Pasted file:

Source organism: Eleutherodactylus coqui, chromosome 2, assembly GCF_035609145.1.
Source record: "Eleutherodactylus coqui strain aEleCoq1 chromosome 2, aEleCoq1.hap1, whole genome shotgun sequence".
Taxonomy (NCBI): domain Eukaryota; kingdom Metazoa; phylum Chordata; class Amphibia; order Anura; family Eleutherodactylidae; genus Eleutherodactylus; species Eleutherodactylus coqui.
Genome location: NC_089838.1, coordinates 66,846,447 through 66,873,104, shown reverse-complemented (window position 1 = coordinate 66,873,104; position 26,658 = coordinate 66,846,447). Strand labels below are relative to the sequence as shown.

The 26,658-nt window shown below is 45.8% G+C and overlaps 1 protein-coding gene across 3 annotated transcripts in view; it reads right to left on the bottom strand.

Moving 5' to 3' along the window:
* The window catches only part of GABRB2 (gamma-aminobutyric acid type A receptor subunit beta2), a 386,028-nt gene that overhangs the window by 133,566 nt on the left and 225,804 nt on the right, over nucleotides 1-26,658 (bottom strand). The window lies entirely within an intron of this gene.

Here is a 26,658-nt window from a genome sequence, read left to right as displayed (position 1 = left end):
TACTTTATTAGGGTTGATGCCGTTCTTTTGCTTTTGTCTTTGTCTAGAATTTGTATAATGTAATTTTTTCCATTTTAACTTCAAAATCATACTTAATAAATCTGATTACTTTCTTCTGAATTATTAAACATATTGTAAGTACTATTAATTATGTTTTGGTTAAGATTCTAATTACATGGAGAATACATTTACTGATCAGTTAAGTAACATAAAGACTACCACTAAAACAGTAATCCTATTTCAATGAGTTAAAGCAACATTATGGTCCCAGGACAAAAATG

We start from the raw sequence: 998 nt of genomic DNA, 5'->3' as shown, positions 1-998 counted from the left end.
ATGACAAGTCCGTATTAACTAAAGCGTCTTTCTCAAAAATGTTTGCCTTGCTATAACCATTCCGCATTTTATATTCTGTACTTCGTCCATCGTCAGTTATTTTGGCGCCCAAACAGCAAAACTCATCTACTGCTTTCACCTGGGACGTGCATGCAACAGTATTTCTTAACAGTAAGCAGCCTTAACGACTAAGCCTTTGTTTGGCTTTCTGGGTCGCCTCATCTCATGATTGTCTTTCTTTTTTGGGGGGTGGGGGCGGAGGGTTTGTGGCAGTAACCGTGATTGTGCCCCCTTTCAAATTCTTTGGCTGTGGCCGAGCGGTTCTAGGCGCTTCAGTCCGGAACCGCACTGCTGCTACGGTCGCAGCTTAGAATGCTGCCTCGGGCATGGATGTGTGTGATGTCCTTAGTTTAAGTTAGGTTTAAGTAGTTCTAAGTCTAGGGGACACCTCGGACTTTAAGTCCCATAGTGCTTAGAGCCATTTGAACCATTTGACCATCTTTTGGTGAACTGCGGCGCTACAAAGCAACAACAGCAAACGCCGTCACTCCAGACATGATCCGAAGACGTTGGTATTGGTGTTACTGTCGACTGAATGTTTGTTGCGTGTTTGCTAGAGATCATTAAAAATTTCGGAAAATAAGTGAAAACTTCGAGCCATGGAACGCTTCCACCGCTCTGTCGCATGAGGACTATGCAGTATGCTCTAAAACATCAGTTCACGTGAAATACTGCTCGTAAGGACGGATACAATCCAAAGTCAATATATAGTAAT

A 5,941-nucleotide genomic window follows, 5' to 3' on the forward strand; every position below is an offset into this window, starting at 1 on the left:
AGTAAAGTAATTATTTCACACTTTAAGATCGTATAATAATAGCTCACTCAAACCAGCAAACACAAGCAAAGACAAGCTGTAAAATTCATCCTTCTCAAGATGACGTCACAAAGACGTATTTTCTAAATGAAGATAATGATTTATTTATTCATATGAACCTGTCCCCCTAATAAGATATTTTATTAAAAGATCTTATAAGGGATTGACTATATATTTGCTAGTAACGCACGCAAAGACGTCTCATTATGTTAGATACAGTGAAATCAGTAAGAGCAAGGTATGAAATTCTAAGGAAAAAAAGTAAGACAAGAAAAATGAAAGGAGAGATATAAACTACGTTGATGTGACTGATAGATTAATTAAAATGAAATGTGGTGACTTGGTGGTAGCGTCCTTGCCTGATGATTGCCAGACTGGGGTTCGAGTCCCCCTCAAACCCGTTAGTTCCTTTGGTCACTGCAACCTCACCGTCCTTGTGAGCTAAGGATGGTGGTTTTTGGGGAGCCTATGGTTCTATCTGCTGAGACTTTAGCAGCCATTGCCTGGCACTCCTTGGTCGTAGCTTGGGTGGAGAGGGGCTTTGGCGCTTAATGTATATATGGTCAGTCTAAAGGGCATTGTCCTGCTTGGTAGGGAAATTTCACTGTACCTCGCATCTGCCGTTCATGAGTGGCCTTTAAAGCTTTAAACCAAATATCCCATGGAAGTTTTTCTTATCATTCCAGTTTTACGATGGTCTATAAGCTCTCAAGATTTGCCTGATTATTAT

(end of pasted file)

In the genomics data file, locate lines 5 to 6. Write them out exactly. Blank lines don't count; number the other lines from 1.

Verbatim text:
The 26,658-nt window shown below is 45.8% G+C and overlaps 1 protein-coding gene across 3 annotated transcripts in view; it reads right to left on the bottom strand.

Moving 5' to 3' along the window: